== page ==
Featured Research

from universities, journals, and other organizations

Acute myeloid leukemia: New study may be a game changer

Date:
April 24, 2014
Source:
Moffitt Cancer Center
Summary:
Clinical trials for a new experimental drug to treat acute myeloid leukemia (AML) are very promising. Patients treated with CPX-351, a combination of the chemotherapeutic drugs cytarabine and daunorubicin, are showing better responses than patients treated with the standard drug formulation. AML is diagnosed in approximately 19,000 people in the United States each year and results in over 10,000 deaths annually.

Moffitt Cancer Center researchers say clinical trials for a new experimental drug to treat acute myeloid leukemia (AML) are very promising. Patients treated with CPX-351, a combination of the chemotherapeutic drugs cytarabine and daunorubicin, are showing better responses than patients treated with the standard drug formulation.

Related Articles


"Acute myeloid leukemia is an aggressive blood cancer with very low rates of treatment success, especially in older patients," explained Jeffrey Lancet, M.D., senior member of the Department of Malignant Hematology and chief of the Leukemia Section at Moffitt.

AML is diagnosed in approximately 19,000 people in the United States each year and results in over 10,000 deaths annually. Many patients with AML are older and have additional medical conditions, which makes treatment difficult. Only 50 percent of patients respond to existing therapies and the average survival time is less than 1 year. Therefore, researchers are trying to find new treatment options to increase survival.

The phase 2 study included 126 newly diagnosed AML patients from 18 cancer centers across the United States and Canada. The patients received the standard chemotherapeutic agents, cytarabine and daunorubicin, or the novel drug combination CPX-351.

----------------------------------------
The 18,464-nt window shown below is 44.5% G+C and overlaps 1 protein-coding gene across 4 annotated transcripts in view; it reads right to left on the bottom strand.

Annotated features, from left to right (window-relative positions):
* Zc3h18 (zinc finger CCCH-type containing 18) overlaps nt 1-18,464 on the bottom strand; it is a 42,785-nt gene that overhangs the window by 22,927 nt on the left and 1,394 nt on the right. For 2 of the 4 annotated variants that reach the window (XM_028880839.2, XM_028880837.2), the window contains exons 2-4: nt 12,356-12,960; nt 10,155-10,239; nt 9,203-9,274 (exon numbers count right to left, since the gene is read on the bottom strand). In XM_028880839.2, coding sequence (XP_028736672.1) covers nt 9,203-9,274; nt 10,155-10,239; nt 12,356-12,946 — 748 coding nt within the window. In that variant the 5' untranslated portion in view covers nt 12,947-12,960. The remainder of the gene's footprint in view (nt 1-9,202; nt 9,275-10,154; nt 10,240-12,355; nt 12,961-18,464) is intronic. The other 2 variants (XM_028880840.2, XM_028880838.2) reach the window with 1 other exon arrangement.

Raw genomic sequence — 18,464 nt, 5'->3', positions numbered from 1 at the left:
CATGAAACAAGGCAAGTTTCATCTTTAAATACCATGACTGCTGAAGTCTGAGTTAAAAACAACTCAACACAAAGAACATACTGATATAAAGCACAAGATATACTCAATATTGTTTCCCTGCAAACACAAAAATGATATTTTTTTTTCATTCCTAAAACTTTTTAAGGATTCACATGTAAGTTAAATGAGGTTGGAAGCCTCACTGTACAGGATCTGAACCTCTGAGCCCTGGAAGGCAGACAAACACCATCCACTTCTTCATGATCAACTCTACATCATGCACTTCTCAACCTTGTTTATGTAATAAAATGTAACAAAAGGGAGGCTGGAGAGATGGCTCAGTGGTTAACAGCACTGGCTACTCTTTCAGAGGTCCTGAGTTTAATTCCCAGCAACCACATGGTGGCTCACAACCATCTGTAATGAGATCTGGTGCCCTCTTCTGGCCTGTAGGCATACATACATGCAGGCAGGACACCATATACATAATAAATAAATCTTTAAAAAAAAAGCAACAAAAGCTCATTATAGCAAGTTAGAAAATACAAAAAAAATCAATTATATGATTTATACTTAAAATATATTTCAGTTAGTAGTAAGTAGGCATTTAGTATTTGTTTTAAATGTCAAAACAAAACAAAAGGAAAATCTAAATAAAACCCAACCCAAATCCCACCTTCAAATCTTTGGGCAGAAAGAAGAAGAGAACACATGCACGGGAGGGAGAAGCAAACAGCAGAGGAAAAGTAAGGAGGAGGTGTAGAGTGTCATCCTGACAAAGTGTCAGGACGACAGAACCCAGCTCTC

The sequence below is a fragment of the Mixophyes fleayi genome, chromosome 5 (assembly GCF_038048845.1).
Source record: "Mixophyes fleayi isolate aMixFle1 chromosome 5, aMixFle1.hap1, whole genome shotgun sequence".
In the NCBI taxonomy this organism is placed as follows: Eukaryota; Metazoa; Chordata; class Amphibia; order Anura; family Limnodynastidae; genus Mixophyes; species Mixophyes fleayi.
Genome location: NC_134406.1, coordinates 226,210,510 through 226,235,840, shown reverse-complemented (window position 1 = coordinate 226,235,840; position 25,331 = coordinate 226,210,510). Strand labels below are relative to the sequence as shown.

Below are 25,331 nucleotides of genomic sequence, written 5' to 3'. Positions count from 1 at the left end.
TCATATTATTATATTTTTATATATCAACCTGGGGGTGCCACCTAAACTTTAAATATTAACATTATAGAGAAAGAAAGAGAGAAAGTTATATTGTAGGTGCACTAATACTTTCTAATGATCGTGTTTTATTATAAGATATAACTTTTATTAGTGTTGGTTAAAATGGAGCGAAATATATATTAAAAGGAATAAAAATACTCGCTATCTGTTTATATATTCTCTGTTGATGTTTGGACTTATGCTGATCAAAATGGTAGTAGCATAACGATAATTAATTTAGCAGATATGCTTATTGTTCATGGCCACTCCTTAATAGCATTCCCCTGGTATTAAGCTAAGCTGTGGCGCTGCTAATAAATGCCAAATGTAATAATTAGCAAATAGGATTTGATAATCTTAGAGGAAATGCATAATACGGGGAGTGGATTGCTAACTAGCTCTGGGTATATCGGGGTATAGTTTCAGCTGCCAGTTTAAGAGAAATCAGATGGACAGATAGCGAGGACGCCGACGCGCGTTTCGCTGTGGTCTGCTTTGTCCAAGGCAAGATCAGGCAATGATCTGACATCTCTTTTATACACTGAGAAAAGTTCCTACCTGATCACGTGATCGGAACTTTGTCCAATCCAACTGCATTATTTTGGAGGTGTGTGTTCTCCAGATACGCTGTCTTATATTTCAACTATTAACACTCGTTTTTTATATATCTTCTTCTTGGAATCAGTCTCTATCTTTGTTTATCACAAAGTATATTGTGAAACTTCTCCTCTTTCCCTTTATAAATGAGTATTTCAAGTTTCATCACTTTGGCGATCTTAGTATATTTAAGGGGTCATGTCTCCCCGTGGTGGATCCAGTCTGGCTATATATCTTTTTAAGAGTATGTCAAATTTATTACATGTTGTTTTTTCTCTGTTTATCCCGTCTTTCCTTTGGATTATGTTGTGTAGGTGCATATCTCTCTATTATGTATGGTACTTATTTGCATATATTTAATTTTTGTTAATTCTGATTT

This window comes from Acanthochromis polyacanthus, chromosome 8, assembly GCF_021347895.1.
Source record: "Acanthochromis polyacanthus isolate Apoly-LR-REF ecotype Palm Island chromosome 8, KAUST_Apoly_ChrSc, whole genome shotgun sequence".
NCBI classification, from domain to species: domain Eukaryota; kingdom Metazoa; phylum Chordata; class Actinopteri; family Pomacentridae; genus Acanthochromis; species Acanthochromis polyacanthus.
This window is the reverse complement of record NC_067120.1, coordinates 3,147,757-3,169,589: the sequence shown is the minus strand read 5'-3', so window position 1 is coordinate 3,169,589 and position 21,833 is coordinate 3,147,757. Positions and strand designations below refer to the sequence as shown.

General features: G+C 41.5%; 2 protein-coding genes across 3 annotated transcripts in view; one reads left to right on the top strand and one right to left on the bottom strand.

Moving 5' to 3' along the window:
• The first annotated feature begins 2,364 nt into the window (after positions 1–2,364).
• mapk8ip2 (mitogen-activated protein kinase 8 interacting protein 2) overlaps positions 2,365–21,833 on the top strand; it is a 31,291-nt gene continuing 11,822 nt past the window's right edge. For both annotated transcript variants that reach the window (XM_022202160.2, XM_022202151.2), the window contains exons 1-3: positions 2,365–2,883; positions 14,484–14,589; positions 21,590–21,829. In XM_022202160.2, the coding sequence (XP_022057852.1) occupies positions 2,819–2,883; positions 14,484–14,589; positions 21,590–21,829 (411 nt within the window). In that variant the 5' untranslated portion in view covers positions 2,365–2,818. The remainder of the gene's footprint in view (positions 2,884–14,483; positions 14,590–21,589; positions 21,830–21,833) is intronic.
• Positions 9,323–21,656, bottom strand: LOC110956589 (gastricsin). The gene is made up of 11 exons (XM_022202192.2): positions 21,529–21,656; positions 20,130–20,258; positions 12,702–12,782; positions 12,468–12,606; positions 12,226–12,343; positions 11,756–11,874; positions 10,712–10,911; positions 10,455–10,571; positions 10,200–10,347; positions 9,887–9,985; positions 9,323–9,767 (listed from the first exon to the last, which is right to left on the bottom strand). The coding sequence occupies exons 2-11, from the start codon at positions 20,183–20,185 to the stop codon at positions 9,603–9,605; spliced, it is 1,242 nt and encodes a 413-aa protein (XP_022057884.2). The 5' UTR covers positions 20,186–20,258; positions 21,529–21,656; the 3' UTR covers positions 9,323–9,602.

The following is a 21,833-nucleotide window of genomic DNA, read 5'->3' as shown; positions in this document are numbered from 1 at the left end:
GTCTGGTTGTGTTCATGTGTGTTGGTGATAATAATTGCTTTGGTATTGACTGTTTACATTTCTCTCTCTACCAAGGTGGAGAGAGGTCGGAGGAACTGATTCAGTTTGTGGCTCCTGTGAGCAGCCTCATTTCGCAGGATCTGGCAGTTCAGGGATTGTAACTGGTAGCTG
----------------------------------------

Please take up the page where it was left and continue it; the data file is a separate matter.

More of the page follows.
"Patients with AML who received CPX-351 had a higher likelihood of remission than patients who received standard chemotherapy," said Lancet, who is the principal investigator and lead author of this study. "In addition, CPX-351 led to longer survival in the large subset of patients whose AML arose out of a previously diagnosed hematologic disorder, such as myelodysplastic syndrome."

Scientists know that cytarabine and daunorubicin work best in a particular concentration ratio. Unfortunately, it is difficult to maintain that ratio in the body when the drugs are administered; therefore, they don't work as effectively as they could. The drug CPX-351 is composed of substances called lipids. Lipids make up the outer membrane of cells and can form hollow spheres or vesicles that can be filled with drugs. Cytarabine and daunorubicin are present inside the CPX-351 lipid vesicle in a fixed ratio that is known to work most effectively.

"The results from this study show a high degree of activity in AML, leading to the opening of the new, larger randomized phase 3 study, which will definitively determine whether CPX-351 is superior to standard chemotherapy," said Lancet.

The phase 3 CPX-351 clinical trial is currently open and recruiting patients. Those interested in learning more about study should contact Clinical Research Coordinator Nancy Hillgruber at [email protected].

The results from the phase 2 study appeared in the journal Blood.


Story Source:

The above story is based on materials provided by Moffitt Cancer Center. Note: Materials may be edited for content and length.


Journal Reference: